Like baby-boomers, the number of ageing nuclear reactors that are soon to start entering retirement is expected to increase significantly in the near future. For both, the challenge is having enough funds for the years after work is over. For nuclear plants, that means decommissioning and managing waste.

Funding for the three aspects of managing ageing reactors – decommissioning, and dealing with radwaste and spent fuel – has joined the urgent technical and political challenges faced by the industry, notes the OECD’s Nuclear Energy Agency (NEA).

NEA is studying the challenges and potential ways forward. Even if the drawdown of funds is not immediately needed, there has to be enough of a retirement pot in the nuclear sector to cover costs.


Money talks in Stockholm

Over the next two decades, the majority of reactors will approach the end of their originally planned operational lifetimes. The opportunity for life extension varies from country to country, notes NEA of its member countries.

The challenge of funding decommissioning, and dealing with radwaste and spent fuel, were explored at a two-day conference in September 2016, organised by NEA. It drew more than 100 participants from 18 countries.

Financing of Decommissioning covered a number of aspects, including the funding mechanisms, approaches to cost estimation and strategies for risk management employed in a number of NEA member countries.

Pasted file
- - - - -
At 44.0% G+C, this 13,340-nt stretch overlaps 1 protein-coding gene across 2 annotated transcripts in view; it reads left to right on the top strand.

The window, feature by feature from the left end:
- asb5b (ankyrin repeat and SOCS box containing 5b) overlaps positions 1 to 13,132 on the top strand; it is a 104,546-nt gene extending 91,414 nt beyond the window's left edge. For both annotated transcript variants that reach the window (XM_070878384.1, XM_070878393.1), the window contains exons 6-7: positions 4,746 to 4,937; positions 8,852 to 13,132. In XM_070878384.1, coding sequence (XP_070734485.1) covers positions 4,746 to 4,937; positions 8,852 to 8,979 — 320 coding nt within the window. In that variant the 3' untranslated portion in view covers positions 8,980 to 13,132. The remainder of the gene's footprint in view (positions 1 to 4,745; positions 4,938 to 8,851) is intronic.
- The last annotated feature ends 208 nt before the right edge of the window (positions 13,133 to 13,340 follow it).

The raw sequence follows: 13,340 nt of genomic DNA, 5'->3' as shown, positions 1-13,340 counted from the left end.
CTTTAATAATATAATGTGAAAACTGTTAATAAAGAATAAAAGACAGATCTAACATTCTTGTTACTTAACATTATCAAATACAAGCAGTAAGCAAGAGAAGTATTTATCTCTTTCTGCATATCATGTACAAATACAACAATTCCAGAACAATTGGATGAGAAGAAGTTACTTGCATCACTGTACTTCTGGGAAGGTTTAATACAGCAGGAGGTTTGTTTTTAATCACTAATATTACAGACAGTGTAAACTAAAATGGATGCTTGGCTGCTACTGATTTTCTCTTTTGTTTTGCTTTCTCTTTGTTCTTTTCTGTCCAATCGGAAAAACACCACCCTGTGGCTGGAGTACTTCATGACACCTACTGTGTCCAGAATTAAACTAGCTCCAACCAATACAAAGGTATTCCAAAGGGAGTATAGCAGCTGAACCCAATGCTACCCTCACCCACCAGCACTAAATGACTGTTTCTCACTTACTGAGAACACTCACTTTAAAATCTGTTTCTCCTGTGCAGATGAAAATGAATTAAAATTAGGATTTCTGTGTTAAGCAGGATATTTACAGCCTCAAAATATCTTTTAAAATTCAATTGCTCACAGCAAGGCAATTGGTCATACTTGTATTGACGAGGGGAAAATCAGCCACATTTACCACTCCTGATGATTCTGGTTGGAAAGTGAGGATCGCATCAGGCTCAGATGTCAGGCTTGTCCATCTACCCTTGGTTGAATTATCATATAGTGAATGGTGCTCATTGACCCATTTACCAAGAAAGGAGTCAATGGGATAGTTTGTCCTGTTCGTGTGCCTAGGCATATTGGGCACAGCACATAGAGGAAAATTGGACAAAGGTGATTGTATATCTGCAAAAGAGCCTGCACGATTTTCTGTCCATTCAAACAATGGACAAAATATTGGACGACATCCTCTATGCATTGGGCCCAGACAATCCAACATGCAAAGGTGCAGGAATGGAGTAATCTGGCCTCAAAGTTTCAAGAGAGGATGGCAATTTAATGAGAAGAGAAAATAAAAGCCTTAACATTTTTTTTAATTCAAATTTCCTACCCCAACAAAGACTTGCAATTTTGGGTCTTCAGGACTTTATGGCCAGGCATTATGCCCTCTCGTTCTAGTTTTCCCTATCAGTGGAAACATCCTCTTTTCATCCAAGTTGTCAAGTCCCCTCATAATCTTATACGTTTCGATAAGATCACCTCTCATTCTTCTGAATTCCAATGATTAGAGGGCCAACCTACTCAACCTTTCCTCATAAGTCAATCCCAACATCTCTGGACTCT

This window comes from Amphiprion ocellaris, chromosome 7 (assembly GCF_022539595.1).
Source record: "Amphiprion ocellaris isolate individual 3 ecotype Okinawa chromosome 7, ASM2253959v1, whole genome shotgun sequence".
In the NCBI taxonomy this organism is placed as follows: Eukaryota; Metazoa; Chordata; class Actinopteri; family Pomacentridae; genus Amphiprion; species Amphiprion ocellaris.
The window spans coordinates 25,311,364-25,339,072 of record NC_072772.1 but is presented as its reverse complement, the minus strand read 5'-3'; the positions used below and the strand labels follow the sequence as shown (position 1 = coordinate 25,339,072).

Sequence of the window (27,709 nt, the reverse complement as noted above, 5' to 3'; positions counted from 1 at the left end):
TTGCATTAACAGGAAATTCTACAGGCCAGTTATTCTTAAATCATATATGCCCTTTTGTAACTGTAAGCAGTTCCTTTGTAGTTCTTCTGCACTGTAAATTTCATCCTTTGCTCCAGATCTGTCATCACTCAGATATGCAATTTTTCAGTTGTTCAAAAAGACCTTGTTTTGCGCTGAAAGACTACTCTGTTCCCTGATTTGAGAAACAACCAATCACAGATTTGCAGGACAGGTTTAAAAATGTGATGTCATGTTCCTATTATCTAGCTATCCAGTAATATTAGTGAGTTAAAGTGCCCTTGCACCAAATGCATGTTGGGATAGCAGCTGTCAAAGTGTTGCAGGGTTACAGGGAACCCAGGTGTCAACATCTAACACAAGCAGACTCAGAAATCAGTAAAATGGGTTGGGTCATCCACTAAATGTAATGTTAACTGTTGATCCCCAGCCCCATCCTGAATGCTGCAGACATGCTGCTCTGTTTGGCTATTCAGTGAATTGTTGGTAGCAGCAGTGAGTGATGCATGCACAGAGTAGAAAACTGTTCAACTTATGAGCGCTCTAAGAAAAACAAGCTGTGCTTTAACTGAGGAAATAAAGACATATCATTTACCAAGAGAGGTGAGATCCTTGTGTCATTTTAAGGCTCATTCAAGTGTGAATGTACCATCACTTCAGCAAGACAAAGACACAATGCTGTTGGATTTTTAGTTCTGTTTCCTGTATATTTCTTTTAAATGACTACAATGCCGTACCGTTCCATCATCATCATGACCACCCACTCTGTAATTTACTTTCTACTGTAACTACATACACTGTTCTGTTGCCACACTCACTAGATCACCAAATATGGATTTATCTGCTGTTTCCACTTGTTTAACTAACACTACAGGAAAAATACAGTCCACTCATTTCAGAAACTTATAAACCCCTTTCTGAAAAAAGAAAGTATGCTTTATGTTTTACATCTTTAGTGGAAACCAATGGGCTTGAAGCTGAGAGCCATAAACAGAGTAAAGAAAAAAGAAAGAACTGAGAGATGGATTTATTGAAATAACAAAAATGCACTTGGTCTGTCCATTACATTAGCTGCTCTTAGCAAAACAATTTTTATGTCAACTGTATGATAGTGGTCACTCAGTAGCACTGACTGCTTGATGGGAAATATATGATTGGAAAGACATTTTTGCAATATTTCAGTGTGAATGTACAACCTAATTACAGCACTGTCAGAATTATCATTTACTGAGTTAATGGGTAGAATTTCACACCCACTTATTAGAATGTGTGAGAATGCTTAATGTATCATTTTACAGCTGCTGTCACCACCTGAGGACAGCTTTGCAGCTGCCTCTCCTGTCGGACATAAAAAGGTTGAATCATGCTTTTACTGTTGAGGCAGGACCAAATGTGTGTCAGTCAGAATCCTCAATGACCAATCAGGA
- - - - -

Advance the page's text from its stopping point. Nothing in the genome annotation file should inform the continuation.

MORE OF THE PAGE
Most nations have systems that are well-developed, but individually tailored to their legal and commercial settings. The conference concluded that there is no explicit best method or system.

The conference concluded that more attention should be paid to funding mechanisms. There should be ongoing
checks to ensure the approaches used and assumptions (discounting rates, value for money [rather than net present value (NPV), which cannot effectively be known if the value of decommissioning cannot be quantified], timing of closure, financial burden from legislation, etc) remain suitable to the needs. It is vital that invested funds are sufficient, and are timed to meet the projected expenses.

When discussing cost estimation, the conference highlighted progress made in providing guidance internationally. However, more work is needed on three fronts: first, to get much more data for analyses – overcoming a reticence, if not reluctance, to share such information; second, to compare and contrast estimated costs against actual costs; and, third, to establish a benchmarking system that would help guide and validate methods for cost estimation.

This work has been taken forward by NEA’s Decommissioning Cost Estimation Group (DCEG), following its annual meeting in mid-2017 (see Box Panel 1). The conference also noted that the agency’s International Structure for Decommissioning Costing (ISDC) of Nuclear Installations publication would help generate comparable data.

For strategies on risk management, there were a range of insights provided around the value of great project management, but also provision for oversight. There were discussions on technical knowledge of infrastructure and site aspects; risk sharing in contracts; lifecycle monitoring; budgeting to include various management costs and funding; and having budget and funding sensitivity analyses of scenarios with key changes, such as early plant retirement.